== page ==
The resulting influx of potential mental health clients into the primary care setting will further promote the conceptualization of mental "disorders" as biologically based and increase current trends toward medication solutions. Indeed, a recent large national survey of primary care physicians revealed that antidepressants were the treatment of choice for depression 72 percent of the time, compared to only 38 percent for mental health referrals (Williams et al., 1999). This is a disturbing trend, especially given what is known about the relative merits of antidepressants (see Chapter Six). Parenthetically, physicians typically diagnose depression in a thirteen-minute visit in which they discuss with patients an average of six problems (Schappert, 1994).

In this nightmarish vision of the future, the woodcutter in the Aesop fable has already cut us down into fireplace-sized pieces, hauled us off, and neatly stacked us for consumption in the fires of the medical model of integrated care. And what is so bad about the medical model? Nothing when it is applied to medical conditions and nothing as one among many options to address the concerns that clients bring to our doorsteps. But as a privileged or mandated practice in mental health, it is a myth, "persistent, pervasive, and unrealistic." The medical model works with the following equation:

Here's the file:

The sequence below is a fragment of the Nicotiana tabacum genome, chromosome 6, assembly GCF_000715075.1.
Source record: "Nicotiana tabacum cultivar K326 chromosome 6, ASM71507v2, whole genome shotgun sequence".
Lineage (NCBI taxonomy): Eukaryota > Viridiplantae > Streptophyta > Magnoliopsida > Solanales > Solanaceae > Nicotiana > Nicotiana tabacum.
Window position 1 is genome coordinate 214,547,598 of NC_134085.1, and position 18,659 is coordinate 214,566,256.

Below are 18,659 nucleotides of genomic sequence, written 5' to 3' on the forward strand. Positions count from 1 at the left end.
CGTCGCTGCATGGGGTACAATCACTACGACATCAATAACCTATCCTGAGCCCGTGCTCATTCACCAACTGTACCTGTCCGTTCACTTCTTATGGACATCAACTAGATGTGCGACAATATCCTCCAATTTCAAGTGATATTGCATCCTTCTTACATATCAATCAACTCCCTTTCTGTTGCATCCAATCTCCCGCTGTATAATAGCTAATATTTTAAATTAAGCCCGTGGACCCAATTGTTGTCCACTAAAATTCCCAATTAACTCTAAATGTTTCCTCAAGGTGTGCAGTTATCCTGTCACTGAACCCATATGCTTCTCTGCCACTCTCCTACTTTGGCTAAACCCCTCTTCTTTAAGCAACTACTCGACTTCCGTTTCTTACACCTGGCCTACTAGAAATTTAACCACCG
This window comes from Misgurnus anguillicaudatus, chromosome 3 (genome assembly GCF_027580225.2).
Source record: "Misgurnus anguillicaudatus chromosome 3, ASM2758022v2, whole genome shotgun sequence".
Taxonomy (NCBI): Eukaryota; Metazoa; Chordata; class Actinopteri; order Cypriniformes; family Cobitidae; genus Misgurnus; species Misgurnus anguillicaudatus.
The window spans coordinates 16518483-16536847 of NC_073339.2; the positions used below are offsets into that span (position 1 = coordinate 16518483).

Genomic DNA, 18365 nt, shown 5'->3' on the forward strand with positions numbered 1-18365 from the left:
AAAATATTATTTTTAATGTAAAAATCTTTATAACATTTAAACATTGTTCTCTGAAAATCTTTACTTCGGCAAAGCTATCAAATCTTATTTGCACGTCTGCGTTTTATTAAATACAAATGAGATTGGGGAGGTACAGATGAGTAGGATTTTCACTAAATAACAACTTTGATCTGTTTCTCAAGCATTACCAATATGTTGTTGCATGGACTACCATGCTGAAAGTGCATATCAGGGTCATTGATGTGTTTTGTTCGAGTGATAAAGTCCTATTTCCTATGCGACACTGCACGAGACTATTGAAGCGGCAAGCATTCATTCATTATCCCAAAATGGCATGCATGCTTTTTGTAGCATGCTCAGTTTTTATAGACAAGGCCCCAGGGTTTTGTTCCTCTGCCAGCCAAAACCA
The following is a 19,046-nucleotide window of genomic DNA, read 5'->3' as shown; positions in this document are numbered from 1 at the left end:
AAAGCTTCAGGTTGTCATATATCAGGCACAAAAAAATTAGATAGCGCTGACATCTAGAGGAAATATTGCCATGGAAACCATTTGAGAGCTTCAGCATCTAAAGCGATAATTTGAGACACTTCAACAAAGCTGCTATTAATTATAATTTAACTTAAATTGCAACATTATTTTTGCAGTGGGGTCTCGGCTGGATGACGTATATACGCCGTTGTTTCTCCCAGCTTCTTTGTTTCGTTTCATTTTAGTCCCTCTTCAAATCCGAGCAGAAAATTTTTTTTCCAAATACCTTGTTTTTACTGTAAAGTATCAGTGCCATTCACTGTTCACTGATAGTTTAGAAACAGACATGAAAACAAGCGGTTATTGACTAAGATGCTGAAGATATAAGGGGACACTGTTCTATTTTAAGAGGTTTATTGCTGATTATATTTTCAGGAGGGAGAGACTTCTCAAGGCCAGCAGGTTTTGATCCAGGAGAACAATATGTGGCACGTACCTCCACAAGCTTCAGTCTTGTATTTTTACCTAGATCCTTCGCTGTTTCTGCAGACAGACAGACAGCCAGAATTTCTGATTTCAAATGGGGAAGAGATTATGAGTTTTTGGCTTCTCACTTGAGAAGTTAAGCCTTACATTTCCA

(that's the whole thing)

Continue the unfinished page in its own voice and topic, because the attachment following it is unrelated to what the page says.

PROPER DIAGNOSIS + PRESCRIPTIVE INTERVENTION = EFFECTIVE TREATMENT

Or

TARGETED DIAGNOSTIC GROUPS + EVIDENCE-BASED TREATMENTS = SYMPTOM REDUCTION